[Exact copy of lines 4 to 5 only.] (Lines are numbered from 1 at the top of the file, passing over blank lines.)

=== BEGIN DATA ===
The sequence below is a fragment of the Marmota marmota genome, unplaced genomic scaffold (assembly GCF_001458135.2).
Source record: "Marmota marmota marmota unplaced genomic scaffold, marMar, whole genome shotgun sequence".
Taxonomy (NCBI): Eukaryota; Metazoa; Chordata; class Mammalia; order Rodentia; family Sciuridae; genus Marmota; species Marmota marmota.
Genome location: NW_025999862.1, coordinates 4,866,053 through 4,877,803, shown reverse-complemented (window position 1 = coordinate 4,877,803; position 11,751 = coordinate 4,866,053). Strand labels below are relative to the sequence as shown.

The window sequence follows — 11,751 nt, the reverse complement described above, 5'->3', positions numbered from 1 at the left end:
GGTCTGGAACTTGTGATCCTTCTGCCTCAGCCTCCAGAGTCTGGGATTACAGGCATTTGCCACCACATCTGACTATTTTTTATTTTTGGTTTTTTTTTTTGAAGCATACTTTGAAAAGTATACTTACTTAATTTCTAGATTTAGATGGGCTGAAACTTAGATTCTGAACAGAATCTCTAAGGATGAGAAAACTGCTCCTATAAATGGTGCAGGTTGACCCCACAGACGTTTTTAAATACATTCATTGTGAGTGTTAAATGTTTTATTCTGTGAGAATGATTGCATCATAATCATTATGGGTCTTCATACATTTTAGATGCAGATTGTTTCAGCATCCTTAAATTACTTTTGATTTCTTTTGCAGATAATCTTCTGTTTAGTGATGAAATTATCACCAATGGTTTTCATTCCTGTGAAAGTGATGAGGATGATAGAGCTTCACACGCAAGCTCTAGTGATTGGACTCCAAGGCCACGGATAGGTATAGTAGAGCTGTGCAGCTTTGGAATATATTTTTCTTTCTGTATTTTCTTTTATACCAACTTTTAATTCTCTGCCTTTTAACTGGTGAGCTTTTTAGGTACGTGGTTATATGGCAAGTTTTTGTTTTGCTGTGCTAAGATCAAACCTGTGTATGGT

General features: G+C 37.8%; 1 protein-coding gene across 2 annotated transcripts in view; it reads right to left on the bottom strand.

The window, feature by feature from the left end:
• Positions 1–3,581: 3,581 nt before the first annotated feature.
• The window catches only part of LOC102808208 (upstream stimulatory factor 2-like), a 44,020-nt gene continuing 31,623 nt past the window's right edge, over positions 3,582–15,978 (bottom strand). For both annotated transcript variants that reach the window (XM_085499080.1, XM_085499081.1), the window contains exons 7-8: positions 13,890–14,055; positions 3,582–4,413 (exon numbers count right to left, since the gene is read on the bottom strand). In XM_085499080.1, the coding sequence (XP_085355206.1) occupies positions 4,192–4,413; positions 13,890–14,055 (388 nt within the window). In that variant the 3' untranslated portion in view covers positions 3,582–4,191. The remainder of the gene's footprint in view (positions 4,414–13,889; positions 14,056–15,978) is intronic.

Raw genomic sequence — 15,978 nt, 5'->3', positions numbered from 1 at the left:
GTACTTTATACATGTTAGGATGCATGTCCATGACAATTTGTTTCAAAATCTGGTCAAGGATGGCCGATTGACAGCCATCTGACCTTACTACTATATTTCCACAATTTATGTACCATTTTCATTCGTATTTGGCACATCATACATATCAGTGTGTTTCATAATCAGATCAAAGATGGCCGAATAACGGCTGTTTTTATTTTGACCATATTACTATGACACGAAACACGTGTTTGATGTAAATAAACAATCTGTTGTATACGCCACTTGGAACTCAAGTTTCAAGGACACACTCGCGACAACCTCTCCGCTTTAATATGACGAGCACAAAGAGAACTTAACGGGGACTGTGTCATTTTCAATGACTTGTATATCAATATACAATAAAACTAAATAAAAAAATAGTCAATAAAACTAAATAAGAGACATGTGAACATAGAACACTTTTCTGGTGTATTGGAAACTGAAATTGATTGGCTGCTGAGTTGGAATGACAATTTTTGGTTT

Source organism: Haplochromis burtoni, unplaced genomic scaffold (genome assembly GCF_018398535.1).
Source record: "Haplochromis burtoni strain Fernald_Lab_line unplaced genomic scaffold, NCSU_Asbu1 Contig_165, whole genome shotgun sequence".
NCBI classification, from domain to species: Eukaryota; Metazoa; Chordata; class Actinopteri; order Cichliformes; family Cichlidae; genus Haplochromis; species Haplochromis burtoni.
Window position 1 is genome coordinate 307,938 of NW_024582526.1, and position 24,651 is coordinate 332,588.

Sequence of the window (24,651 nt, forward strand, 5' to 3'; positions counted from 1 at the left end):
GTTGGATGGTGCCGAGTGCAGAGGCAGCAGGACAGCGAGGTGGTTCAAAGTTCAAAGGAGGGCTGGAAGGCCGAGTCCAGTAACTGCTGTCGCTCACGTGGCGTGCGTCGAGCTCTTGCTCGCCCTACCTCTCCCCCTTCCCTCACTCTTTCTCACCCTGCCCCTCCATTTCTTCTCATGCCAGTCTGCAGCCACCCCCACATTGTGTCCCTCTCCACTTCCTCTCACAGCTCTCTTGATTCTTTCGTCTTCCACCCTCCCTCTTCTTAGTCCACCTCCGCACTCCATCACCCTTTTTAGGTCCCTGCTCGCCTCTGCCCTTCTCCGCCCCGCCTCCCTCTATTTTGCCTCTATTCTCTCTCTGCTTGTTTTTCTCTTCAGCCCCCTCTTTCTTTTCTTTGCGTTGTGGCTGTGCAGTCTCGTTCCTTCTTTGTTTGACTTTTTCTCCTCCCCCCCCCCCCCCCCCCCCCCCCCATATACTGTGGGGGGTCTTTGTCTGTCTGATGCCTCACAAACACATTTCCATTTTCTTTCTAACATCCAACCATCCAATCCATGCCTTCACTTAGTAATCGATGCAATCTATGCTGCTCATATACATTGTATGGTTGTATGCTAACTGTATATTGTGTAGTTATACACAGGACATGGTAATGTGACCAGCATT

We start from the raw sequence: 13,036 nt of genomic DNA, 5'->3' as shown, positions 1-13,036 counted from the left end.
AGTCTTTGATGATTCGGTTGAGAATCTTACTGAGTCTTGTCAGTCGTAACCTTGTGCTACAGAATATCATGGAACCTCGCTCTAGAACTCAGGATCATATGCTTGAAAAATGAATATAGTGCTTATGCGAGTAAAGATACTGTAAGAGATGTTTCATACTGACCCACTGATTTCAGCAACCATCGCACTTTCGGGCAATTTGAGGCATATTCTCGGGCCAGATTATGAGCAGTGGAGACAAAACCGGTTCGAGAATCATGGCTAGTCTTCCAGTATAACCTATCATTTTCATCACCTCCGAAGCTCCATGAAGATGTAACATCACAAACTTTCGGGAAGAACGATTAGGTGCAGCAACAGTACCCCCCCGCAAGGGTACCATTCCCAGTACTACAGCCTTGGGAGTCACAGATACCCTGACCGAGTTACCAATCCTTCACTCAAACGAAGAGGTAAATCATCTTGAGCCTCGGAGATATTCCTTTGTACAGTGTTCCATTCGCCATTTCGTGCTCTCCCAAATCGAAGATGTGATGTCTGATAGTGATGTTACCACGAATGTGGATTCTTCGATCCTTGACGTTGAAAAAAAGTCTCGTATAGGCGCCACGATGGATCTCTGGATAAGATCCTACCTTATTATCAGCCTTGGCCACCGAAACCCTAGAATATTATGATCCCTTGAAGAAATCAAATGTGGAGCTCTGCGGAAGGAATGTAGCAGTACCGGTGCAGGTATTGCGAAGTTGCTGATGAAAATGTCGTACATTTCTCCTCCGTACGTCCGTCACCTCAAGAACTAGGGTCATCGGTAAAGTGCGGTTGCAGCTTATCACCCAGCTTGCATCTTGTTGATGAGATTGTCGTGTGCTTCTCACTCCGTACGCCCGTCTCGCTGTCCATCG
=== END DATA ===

Genome location: NW_025999862.1, coordinates 4,866,053 through 4,877,803, shown reverse-complemented (window position 1 = coordinate 4,877,803; position 11,751 = coordinate 4,866,053). Strand labels below are relative to the sequence as shown.

The window sequence follows — 11,751 nt, the reverse complement described above, 5'->3', positions numbered from 1 at the left end: